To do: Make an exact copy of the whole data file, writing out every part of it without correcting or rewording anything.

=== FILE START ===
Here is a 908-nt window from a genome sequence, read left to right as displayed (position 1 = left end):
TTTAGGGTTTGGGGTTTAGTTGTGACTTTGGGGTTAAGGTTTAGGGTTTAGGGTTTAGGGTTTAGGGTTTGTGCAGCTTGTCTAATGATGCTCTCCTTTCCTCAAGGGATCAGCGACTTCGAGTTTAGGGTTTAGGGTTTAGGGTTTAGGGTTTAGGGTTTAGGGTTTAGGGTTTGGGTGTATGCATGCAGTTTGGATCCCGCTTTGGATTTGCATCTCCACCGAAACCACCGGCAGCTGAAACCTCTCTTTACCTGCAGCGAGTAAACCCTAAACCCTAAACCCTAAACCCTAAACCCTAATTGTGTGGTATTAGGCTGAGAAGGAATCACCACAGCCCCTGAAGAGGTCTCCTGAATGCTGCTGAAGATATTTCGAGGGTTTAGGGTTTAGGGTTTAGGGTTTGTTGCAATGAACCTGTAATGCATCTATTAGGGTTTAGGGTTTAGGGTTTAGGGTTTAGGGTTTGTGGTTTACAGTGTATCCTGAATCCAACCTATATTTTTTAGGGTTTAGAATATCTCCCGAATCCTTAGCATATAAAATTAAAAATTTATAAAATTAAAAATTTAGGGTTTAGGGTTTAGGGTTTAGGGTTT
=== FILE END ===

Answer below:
Here is a 908-nt window from a genome sequence, read left to right as displayed (position 1 = left end):
TTTAGGGTTTGGGGTTTAGTTGTGACTTTGGGGTTAAGGTTTAGGGTTTAGGGTTTAGGGTTTAGGGTTTGTGCAGCTTGTCTAATGATGCTCTCCTTTCCTCAAGGGATCAGCGACTTCGAGTTTAGGGTTTAGGGTTTAGGGTTTAGGGTTTAGGGTTTAGGGTTTAGGGTTTGGGTGTATGCATGCAGTTTGGATCCCGCTTTGGATTTGCATCTCCACCGAAACCACCGGCAGCTGAAACCTCTCTTTACCTGCAGCGAGTAAACCCTAAACCCTAAACCCTAAACCCTAAACCCTAATTGTGTGGTATTAGGCTGAGAAGGAATCACCACAGCCCCTGAAGAGGTCTCCTGAATGCTGCTGAAGATATTTCGAGGGTTTAGGGTTTAGGGTTTAGGGTTTGTTGCAATGAACCTGTAATGCATCTATTAGGGTTTAGGGTTTAGGGTTTAGGGTTTAGGGTTTGTGGTTTACAGTGTATCCTGAATCCAACCTATATTTTTTAGGGTTTAGAATATCTCCCGAATCCTTAGCATATAAAATTAAAAATTTATAAAATTAAAAATTTAGGGTTTAGGGTTTAGGGTTTAGGGTTT